Consider the relevance of these approaches to your academic and professional work in public administration.

Based upon this prompt, reply to the below post: Compare and contrast key approaches toward public administration as detailed in assigned readings. Evaluate these approaches according to required readings and presentations for this week and a Biblical/covenantal model of statesmanship, leadership and organizational behavior. Consider the relevance of these approaches to your academic and professional work in public administration.
Module #1 Discussion Board: Compare and contrast key approaches toward public administration as detailed in assigned readings. Evaluate these approaches according to required readings and presentations for this week and a Biblical/covenantal model of statesmanship, leadership, and organizational behavior. Consider the relevance of these approaches to your academic and professional work in public administration.
Q. 1. Summarize your perspective on the history and competing world views of ethics in public administration. Review the Esther assignment below—include what you learn about worldviews from Haman and Mordecai.
Throughout the entire assigned readings this week we were able to see the history of public administration including views from the ancient times of Confucius, the early nineteenth century, up to the present day involving ethical judgements and the effect it has on public trust. A common theme in the foundation of public administration seemed to be a dichotomy of where a group or individual morality stood, and how ethical judgements took place, and who’s version was theoretically right?
Furthermore, for many years as a collective whole public administration entities have been looked at rather negatively. In comparison today, many people complain about the bureaucracy and call for reform in the Civil Service and Government Service job selection process, yet that is not a new phenomenon. From the foundation of the American Republic, it has been noted that corruption, bureaucracy and reform have historically been an ongoing theme.
“While federal civil service reform is generally dated from the post–Civil War period, the political roots of the reform effort go back much earlier—to the beginning of the republic. Thomas Jefferson was the first president to face the problem of a philosophically hostile bureaucracy.” (Shafritz & Hyde, 2016, p. 6)
Taking it even further back in history, in the Book of Ester, some significant ethical issues involved the most precious thing of all, the preservation of human life. As the Book of Ester unfolds numerous individuals are portrayed as manipulating and deceiving at the risk of others’ peril. Ester, who is an orphan, is taken in by Mordecai (both are Jewish). Both seem to be very ethical and upstanding. As the King grows weary of his wife and the fact, that she will not go to him, he calls across the lands for a young woman to be his mistress or his next bride. Ester is thus chosen. As a plot to oust the King is unfolding Mordecai informs Ester who expediently informs the King. (Cross Way Bibles, 2002, p. 411 2:19)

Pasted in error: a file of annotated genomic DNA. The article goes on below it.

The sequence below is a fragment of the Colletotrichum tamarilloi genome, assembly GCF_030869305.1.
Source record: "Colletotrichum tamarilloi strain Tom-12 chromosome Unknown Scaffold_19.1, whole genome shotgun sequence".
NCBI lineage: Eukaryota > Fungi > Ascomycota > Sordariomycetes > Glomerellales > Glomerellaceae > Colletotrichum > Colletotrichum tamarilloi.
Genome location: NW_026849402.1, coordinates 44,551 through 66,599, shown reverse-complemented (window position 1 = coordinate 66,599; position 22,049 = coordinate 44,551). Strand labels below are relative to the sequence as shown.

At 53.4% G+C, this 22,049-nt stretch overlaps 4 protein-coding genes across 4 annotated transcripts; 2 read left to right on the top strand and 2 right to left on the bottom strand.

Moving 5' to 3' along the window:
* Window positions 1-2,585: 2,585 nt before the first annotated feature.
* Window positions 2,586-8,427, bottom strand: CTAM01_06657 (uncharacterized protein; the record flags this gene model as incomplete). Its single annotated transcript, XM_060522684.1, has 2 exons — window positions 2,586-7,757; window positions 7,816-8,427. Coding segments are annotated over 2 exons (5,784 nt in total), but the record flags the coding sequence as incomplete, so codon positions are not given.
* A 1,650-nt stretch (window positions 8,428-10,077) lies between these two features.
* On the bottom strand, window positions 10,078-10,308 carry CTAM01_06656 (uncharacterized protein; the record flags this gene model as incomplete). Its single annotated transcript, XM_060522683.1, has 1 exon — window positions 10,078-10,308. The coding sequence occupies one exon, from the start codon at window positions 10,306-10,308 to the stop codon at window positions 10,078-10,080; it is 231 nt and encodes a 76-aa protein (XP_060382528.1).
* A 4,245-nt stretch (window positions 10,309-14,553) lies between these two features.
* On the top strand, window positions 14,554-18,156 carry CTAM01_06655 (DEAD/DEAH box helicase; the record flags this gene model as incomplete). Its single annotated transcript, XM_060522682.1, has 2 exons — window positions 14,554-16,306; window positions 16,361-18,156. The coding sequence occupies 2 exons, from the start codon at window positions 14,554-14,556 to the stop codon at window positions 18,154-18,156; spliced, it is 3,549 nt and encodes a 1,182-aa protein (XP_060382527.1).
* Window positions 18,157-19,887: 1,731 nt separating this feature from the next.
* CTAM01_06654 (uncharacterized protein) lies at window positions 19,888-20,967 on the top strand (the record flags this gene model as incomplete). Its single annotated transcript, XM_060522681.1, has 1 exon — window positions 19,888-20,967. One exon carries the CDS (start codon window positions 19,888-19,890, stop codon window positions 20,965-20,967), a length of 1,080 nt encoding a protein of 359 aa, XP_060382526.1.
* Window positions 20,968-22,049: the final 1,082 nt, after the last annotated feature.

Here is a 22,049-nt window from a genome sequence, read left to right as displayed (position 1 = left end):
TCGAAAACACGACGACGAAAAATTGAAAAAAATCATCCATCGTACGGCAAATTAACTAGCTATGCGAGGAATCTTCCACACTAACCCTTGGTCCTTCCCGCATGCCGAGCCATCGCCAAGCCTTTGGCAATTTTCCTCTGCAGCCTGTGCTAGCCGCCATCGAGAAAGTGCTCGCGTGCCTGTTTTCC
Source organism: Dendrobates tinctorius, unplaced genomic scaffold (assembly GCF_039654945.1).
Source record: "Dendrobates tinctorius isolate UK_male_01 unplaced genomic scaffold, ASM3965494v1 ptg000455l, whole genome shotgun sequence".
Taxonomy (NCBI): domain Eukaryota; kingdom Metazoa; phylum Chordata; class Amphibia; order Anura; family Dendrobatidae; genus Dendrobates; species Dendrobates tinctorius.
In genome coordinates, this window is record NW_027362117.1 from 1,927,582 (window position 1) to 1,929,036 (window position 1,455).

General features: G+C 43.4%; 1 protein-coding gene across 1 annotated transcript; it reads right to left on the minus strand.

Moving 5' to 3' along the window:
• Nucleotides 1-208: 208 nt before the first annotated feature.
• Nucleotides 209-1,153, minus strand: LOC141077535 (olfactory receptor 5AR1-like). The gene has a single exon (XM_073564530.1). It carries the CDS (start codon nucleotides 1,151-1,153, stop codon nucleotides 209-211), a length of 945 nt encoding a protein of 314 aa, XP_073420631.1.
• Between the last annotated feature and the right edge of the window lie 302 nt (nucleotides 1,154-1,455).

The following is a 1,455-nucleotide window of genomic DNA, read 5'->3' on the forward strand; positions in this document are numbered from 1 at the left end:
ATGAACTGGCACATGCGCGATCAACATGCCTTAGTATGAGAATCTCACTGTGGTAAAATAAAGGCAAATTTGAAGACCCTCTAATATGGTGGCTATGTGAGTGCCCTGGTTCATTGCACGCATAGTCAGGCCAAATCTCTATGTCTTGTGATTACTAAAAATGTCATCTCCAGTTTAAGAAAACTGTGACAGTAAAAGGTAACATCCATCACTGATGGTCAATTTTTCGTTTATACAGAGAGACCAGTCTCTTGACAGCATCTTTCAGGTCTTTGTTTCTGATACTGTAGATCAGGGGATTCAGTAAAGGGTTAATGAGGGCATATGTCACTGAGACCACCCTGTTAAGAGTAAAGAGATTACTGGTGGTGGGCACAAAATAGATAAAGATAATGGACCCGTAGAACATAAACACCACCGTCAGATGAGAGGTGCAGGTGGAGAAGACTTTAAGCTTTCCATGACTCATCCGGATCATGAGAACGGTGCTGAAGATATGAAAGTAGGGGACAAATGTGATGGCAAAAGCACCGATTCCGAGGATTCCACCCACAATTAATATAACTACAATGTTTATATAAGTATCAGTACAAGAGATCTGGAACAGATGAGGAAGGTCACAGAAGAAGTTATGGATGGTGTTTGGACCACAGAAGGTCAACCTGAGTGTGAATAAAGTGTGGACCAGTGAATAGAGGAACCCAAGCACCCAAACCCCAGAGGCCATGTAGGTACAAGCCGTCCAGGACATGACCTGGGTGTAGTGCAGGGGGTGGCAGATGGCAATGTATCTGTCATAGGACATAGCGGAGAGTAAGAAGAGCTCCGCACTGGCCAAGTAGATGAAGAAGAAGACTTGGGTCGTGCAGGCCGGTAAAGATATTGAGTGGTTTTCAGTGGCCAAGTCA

The plot is foiled but a man named Haman takes credit for the information and he is elevated to the King’s best aide. Mordecai for better or worse does not pay any respects (prostrate) to Haman. Haman decides since he is Jewish it must be all Jewish and plans to hang Mordecai and wage war against all Jewish people around the land. In the end, that plan also goes wayward, and Mordecai eventually is found to be the person who informed the King of the plot to kill him.(Cross Way Bibles, 2002, p. 411 2:19)
In my mind, the worldview of Haman is he is a prime example of evil and a persecutor of the Jewish people. As for Mordecai, he grew to second in rank to the king, he was great among the Jewish and popular with a multitude of his brothers, for he sought the welfare of his people and spoke peace to all his people. (Cross Way Bibles, 2002, p. 416 10:2) I believe Mordecai’s characteristics are critical regarding the values of the covenant with God. The covenant is defined as “A covenant is a morally informed agreement among various parties to ratify and establish a long-term, mutually affirming relationship. (Fischer K. , A Biblical-Covenantal Perspective on Organizational Behavior & Leadership, 2010, p. 8)
I believe the true purpose and meaning of the covenant is for everyone to care for each other equally and to be responsible and accountable for their actions for a healthy balance to be achieved. Mordecai emulated that Haman represented greed and was willing to kill another person due to their religious faith for his social status improvement.
Q. 2. What role do you believe ethics has (or should have) in public administration?